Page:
I have some audio produced by a buggy recorder, at some point it may start two recording streams, each stream captures chunks of audio and write to a file. The buffer queue is processed asynchronously, you can assume that the chunks will be written randomly.

Since the audio was resampled and encoded (in mp3) and possibly recorded by a different microphone, the samples are not necessarily the same.

A waveform where the repetitions can be visually spotted.

enter image description here

I tried to compute the correlation between chunks of say 1k samples, in longer windows say 20k samples. This was not came up with any obvious matches. Any suggestions on how to refine this approach to identify repeated chunks.

Further visualization

I took one piece of the audio and I computed normalized correlation in blocks of 1000 samples, in a slice of about 70k samples. That gave me this rectangular kaleidoscope image, I suspect that the border of the tiles are positions where the audio switches sources. The high correlation values will give an indication of where pairs of samples that are repeated.

enter image description here

I tried to identify the boundaries by accumulating the differences in the diagonals.

def inspect(x):
    x_gpu = torch.tensor(x, dtype=torch.float16, device='cuda')
    L = 1000; N = len(x)
    x_toeplitz = x_gpu.as_strided((N-L, L), (1,1))
    C = x_toeplitz @ x_toeplitz.T
    d = torch.sqrt(torch.diag(C))
    C /= d[:,None]
    C /= d[None,:]
    return C
def imss(C):
    h,w = C.shape
    while C.shape[0] > 1000:
        C = torch.maximum(C[0:-1:2,:], C[1::2,:])
        C = torch.maximum(C[:,0:-1:2], C[:,1::2])
    ax.imshow(C.cpu().type(torch.float32), extent=(0,w,0,h));
    return ax;

C = inspect(x)

ax = imss(C)
#ax = ax.twinx();
D = torch.zeros_like(C[0,1:])
for i in range(len(C)-1):
    D[:] = torch.add(D, torch.sqrt((C[i+1,1:] - C[i,:-1])**4)/
                     (1e-5 + C[i+1,1:]**2 + C[i,:-1]**2))
plt.plot(D.cpu(), 'r');

1 Answer 1


What I'd do:

  1. Transform data into a representation that maximizes "similarity" of chunks that are otherwise "alike" but have large Euclidean distance in terms of raw waveforms
  2. Apply similarity measure at each point in time
  3. Extract indices of peak similarities

My transform of choice would be wavelet scattering, which is sparse, robust to noise, time-shift invariant, and stable against time warping deformations, hence qualifying for 1. I'd then apply 2D autocorrelation on first order and maybe second-order coefficients, and experiment with different hyperparameters, especially T.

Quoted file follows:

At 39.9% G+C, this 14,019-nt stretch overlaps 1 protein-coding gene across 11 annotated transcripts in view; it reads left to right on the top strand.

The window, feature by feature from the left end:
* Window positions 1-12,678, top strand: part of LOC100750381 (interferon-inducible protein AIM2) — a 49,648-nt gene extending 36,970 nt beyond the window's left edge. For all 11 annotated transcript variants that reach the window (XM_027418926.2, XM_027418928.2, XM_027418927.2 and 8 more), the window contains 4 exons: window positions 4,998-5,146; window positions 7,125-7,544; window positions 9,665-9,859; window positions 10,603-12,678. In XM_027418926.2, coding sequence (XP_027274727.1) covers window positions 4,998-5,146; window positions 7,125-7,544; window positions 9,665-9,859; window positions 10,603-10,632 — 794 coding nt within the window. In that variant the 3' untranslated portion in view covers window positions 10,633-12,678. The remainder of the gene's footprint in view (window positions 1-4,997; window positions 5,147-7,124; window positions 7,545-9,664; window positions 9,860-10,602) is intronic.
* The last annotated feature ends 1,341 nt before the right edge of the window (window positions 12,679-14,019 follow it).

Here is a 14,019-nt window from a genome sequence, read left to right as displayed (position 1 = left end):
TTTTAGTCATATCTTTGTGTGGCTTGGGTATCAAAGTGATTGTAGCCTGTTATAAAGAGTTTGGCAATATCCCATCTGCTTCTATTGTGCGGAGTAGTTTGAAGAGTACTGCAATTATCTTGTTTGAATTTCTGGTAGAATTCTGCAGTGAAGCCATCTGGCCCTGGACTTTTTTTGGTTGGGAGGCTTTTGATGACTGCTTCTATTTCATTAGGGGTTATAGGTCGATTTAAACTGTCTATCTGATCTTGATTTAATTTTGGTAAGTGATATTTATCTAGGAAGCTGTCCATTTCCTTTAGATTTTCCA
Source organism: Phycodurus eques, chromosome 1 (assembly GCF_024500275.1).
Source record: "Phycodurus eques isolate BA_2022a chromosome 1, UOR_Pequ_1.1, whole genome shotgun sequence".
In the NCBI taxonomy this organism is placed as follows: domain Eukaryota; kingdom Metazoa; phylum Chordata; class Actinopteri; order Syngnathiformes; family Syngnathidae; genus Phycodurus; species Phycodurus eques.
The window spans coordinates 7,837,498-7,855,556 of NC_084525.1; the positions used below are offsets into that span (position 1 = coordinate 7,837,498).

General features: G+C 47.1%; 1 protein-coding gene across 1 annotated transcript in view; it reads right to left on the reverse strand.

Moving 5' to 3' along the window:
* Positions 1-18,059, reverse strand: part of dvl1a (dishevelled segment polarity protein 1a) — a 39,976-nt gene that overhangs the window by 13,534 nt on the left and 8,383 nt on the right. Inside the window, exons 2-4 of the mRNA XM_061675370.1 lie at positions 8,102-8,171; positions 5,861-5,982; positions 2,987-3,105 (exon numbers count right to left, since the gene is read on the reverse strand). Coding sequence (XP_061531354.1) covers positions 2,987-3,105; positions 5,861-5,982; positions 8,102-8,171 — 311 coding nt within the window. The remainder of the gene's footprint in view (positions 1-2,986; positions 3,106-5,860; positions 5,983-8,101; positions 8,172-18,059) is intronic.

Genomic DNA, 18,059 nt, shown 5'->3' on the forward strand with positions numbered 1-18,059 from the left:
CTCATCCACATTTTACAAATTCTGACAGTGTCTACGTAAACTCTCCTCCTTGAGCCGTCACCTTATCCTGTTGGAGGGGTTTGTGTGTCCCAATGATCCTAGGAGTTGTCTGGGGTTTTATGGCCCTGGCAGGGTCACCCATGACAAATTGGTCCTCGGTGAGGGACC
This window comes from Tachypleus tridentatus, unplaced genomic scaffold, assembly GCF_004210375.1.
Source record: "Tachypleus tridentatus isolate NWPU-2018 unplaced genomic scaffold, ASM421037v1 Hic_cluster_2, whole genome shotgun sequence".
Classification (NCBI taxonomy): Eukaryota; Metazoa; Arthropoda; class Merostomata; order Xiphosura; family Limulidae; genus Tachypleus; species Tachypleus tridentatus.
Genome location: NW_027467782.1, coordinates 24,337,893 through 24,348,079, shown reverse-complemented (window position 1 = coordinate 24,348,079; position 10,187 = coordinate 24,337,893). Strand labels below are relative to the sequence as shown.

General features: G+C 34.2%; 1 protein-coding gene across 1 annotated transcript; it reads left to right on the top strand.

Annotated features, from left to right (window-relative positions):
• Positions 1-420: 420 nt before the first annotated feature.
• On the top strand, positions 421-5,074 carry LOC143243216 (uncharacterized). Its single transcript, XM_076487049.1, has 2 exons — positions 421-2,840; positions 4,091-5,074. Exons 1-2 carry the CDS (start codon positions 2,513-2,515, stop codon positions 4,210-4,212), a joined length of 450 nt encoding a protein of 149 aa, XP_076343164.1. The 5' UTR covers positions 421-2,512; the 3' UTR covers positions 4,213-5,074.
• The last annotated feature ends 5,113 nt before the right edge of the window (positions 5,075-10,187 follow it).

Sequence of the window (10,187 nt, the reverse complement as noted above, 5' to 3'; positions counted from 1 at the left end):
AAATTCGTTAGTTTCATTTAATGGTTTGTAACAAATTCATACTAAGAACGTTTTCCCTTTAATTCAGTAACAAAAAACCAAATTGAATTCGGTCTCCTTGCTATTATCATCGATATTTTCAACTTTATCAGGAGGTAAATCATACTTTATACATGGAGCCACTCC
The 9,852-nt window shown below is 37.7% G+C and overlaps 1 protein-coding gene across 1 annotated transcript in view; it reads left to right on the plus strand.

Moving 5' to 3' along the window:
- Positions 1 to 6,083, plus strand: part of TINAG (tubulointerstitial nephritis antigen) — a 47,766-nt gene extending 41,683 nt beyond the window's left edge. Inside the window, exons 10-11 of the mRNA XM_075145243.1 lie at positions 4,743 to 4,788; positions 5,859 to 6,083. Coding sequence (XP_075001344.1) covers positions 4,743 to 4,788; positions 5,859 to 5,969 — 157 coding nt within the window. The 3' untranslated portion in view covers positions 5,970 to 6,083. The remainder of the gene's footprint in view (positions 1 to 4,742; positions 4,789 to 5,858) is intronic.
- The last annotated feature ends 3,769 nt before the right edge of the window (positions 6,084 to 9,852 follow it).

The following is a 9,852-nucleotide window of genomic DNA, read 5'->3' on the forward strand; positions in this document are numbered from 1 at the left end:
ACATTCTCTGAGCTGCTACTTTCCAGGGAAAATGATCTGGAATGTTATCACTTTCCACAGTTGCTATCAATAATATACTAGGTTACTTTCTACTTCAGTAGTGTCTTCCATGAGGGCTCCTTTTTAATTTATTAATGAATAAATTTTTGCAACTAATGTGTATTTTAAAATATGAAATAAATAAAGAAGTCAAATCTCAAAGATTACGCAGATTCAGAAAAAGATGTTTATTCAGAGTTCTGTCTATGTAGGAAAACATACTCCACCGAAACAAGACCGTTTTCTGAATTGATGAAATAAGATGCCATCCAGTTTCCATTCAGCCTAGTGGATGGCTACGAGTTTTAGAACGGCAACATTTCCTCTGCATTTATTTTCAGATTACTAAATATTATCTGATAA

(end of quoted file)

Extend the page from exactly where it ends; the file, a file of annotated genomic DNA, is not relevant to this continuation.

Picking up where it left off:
I would begin on a small sample (like you've shown) where matches are obvious, and optimize above steps to it, then try on an unseen example, and calibrate accordingly. With enough heuristics (thresholding, etc) it should work.

  • $\begingroup$ That makes sense, I would could you give more details on how to apply that. $\endgroup$
    – Bob
    Commented Oct 15, 2021 at 12:10
  • $\begingroup$ @Bob 2D autocorrelation done like 1D except instead of points we have columns. Might want to do this in chunks (break up input) since one long sequence can have high autocorrelation by chance; this should be safe if you don't expect the "duplicates" spaced far in time. Might also apply more localized search methods, but that's its own topic - the key idea in my answer is to transform to a representation that eases accurate similarity measures. $\endgroup$ Commented Oct 16, 2021 at 0:31
  • 1
    $\begingroup$ Ok, your answer was useful, but it is not something that solves the problem. In part because my question was too broad, sorry. I think we can leave this discussion as is, if at some point in the future I have the time to narrow it down or to solve I update here. Thank you. $\endgroup$
    – Bob
    Commented Oct 18, 2021 at 11:17

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